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EDITORIAL: Band members wanted change

Byron Louis narrowly won as chief while six out of 10 Okanagan Indian Band councillors are new
A new council is in place for the Okanagan Indian Band for the next two years. (Morning Star file photo)

There’s no question that Okanagan Indian Band members were looking for change.

Byron Louis narrowly kept his position as chief during Wednesday’s election while only four of the six incumbent councillors held on to their jobs.

Essentially there is a a whole new face to the leadership of the OKIB and the six newcomers could significantly change the dynamics of the council and the direction of the band over the two-year term.

But the big question is what motivated band members to pursue change? What were the concerns that took them to the polls? Perhaps it was a lack of employment and economic development or a shortage of housing, while others were focused on transparent governance or titles and rights.

Obviously Louis is going to need to sit down with his council and try to develop a team that can identify the concerns of the members and find concrete solutions. The ability of the veteran and new politicians to unite will largely dictate their overall success.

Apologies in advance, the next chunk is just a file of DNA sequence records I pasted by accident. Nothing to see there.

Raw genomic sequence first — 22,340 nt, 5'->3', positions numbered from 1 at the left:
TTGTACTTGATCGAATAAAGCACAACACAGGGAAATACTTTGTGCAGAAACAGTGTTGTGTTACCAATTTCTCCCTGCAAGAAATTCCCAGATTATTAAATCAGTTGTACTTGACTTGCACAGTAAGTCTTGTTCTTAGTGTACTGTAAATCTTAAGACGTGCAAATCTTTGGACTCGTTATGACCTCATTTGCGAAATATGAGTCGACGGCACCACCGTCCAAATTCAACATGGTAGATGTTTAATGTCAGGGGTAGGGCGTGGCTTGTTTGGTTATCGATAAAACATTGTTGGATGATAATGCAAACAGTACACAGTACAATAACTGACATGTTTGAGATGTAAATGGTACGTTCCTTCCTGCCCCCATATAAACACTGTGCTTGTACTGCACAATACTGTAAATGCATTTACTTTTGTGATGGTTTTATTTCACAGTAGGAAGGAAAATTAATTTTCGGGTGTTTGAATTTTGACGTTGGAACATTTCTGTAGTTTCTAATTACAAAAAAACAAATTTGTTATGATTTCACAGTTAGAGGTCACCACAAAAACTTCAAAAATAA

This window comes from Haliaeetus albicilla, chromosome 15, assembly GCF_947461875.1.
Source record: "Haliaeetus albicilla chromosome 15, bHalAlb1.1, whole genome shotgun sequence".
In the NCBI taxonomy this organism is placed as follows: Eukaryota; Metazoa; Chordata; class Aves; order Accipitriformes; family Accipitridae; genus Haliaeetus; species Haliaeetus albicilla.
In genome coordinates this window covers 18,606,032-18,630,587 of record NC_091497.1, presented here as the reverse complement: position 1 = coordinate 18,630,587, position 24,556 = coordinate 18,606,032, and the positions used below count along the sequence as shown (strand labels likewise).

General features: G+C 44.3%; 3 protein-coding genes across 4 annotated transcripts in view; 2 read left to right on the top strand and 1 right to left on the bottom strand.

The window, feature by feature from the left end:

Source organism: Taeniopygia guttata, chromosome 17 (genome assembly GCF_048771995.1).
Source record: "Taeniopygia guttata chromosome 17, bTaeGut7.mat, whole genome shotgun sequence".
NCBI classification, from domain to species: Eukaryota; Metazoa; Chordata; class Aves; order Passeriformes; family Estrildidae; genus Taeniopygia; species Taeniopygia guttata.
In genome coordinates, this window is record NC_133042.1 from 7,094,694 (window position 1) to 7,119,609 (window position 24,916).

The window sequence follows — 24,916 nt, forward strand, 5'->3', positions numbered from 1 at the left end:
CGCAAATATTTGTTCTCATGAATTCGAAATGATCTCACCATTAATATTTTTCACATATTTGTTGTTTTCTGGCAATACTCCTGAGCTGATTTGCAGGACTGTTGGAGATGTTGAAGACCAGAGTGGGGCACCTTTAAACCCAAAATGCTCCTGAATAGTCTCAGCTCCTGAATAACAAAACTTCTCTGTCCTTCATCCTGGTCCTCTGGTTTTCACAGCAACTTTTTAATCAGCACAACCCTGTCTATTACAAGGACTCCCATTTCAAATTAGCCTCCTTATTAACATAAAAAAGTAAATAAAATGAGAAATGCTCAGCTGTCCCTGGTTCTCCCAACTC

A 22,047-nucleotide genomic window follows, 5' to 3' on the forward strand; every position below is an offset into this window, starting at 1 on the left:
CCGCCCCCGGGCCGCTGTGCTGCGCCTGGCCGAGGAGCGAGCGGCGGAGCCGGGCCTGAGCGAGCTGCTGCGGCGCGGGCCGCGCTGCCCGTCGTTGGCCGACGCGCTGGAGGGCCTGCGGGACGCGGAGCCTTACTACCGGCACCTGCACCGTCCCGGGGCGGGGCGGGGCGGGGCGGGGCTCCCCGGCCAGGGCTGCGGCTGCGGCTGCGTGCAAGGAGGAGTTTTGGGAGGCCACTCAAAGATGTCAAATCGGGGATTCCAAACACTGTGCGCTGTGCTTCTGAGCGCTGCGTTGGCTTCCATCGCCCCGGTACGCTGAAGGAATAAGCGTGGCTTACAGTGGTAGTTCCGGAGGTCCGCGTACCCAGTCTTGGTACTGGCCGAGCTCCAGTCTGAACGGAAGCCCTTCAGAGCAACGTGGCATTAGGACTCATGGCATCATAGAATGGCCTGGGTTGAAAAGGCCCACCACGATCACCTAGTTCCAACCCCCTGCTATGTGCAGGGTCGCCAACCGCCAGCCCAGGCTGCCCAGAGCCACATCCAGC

And while what happens at the council table is important for the Okanagan band community, it is also critical for the overall region. After all, the OKIB has vast tracts of land, including in Vernon and Lake Country, that could be developed, bolstering the economy. As an example, the OKIB are part of a process with the Regional District of North Okanagan and Spallumcheen to possibly bring sewer services to the Swan Lake corridor.

It will be interesting to see what the next two years bring, but we wish the chief and council all of the best as they serve their community.

About the Author: Black Press Media Staff

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